|Directed by|| Buster Keaton |
Edward F. Cline
|Written by|| Clyde Bruckman |
Jean C. Havez
Buster Keaton (uncredited)
|Produced by|| Joseph M. Schenck (uncredited)|
Buster Keaton (uncredited)
|Cinematography|| Elgin Lessley |
William C. McGann
|Distributed by||Metro Pictures|
|Languages|| Silent film |
Three Ages is a 1923 black-and-white American feature-length silent comedy film starring comedian Buster Keaton and Wallace Beery. The first feature Keaton wrote, directed, produced, and starred in (unlike The Saphead , in which he only acted), Keaton structured the film like three inter-cut short films. While Keaton was a proven success in the short film medium, he had yet to prove himself as a feature-length star. Had the project flopped, the film would have been broken into three short films, each covering one of the ages. The structure also worked as a parody of D. W. Griffith's 1916 film Intolerance .
Three plots in three different historical periods—prehistoric times, Ancient Rome, and modern times (the Roaring Twenties)—are intercut to prove the point that man's love for woman has not significantly changed throughout history. In all three plots, characters played by the small and slight Buster Keaton and handsome bruiser Wallace Beery compete for the attention of the same woman, played by Margaret Leahy. Each plot follows similar "arcs" in the story line in which Keaton's character works for his beloved's attention and eventually wins her over.
In the Stone Age, Keaton competes with the bigger, brutish Beery for a cavewoman, Leahy. After observing another caveman drag away a woman by the hair in order to "claim" her, Keaton tries to become more assertive, but is continuously pushed back and bullied by Beery. An attempt to make Leahy jealous by flirting with another woman ends in failure. Nevertheless, Keaton grows closer to Leahy, and Beery challenges him to a fight at sunrise. Keaton wins thanks to hiding a rock in his club, but is caught and tied to the tail of an elephant to be dragged around the dirt as punishment. Upon his return, he finds Leahy about to be claimed by Beery and attempts to make off with her. Beery catches him and the two battle by tossing boulders at each other from afar, with Keaton and Leahy on a cliff together. When Beery climbs up to reclaim Leahy, Keaton dispatches Beery's cronies and finally defeats him. He drags a smitten Leahy off by the hair. In the epilogue, they go off for a walk with their huge family of children following them.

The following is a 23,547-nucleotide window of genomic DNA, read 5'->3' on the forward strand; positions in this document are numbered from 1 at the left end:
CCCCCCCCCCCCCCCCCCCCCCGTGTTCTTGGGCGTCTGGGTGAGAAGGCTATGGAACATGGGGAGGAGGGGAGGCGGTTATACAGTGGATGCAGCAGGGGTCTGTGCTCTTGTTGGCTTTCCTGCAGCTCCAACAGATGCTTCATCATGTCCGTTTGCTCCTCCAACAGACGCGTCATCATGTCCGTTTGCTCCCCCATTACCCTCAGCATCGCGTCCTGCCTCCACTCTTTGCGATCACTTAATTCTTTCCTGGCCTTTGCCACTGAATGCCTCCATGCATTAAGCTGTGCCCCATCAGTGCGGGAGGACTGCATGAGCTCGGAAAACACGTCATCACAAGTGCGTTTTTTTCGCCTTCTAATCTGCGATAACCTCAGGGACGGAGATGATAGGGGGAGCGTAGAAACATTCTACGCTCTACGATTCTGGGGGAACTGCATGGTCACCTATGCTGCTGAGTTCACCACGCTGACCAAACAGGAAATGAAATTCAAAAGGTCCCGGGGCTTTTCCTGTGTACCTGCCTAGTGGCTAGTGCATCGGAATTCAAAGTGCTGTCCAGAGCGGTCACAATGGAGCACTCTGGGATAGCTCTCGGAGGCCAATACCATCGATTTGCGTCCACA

In the Ancient Rome segment, Keaton attempts to attract the attention of the wealthy Leahy, but is continually pushed back by Beery. Beery challenges him to a chariot race after a hard snow — Keaton wins by using sled dogs instead of horses. In revenge, Beery forces him into the lion pit belonging to Leahy's family. Keaton survives by befriending the lion and manicuring its claws. Keaton is rescued by Leahy's parents while Beery kidnaps Leahy. Keaton rescues her and tries to seduce her in her palanquin, which takes off without them. In the epilogue, they also go out for a walk with many children in tow.
In "modern times", Keaton is a poor man yearning for Leahy, who has rich parents. Leahy's mother, unimpressed with Keaton's bank account but interested in Beery's, decides on Beery as a match for her daughter. Keaton accidentally gets drunk at a restaurant where Beery and Leahy are dining, and Beery tricks the male half of another couple into punching Keaton, who stumbles home drunk. Later, Keaton impresses Leahy by playing a football game, whereas Beery is only a coach; Beery decides to play opposite Keaton. Keaton is overwhelmed by the bigger Beery, but ends up winning the game with an impressive touchdown. An irritated Beery frames Keaton for possession of alcohol and gets him arrested, simultaneously showing him a wedding announcement between him and Leahy — Keaton will be unable to stop the wedding while in jail. While shadowed by a guard, Keaton finds a criminal file showing that Beery has been charged with bigamy and forgery. He attempts to call Leahy to warn her. He accidentally escapes when the phone booth he is using is taken out for replacement. Keaton evades the police chasing him and makes it to the church in time to drag Leahy away from the wedding and into a cab. After showing her Beery's criminal file, he takes Leahy home and prepares to leave, but she kisses him. He declares to the cab driver that they are going back to the church. In the epilogue, they also go out for a walk — this time with their dog instead of children.